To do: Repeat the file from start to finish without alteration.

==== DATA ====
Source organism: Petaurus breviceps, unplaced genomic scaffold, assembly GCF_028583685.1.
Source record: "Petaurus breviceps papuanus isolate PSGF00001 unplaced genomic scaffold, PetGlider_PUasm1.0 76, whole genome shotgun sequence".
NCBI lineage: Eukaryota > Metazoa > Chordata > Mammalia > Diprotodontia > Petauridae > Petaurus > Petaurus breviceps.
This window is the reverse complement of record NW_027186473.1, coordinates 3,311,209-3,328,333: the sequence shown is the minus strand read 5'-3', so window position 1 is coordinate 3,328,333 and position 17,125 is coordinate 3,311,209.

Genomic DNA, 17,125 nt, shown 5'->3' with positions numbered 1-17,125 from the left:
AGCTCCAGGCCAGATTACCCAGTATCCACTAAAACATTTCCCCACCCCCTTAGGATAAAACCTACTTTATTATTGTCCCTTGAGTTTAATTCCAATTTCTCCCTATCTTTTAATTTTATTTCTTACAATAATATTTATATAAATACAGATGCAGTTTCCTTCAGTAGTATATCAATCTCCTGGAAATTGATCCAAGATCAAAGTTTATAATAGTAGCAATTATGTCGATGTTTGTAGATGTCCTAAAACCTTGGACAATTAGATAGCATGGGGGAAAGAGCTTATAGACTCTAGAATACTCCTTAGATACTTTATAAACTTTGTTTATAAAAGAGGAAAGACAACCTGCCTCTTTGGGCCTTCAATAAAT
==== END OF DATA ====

Source organism: Petaurus breviceps, unplaced genomic scaffold, assembly GCF_028583685.1.
Source record: "Petaurus breviceps papuanus isolate PSGF00001 unplaced genomic scaffold, PetGlider_PUasm1.0 76, whole genome shotgun sequence".
NCBI lineage: Eukaryota > Metazoa > Chordata > Mammalia > Diprotodontia > Petauridae > Petaurus > Petaurus breviceps.
This window is the reverse complement of record NW_027186473.1, coordinates 3,311,209-3,328,333: the sequence shown is the minus strand read 5'-3', so window position 1 is coordinate 3,328,333 and position 17,125 is coordinate 3,311,209.

Genomic DNA, 17,125 nt, shown 5'->3' with positions numbered 1-17,125 from the left:
AGCTCCAGGCCAGATTACCCAGTATCCACTAAAACATTTCCCCACCCCCTTAGGATAAAACCTACTTTATTATTGTCCCTTGAGTTTAATTCCAATTTCTCCCTATCTTTTAATTTTATTTCTTACAATAATATTTATATAAATACAGATGCAGTTTCCTTCAGTAGTATATCAATCTCCTGGAAATTGATCCAAGATCAAAGTTTATAATAGTAGCAATTATGTCGATGTTTGTAGATGTCCTAAAACCTTGGACAATTAGATAGCATGGGGGAAAGAGCTTATAGACTCTAGAATACTCCTTAGATACTTTATAAACTTTGTTTATAAAAGAGGAAAGACAACCTGCCTCTTTGGGCCTTCAATAAAT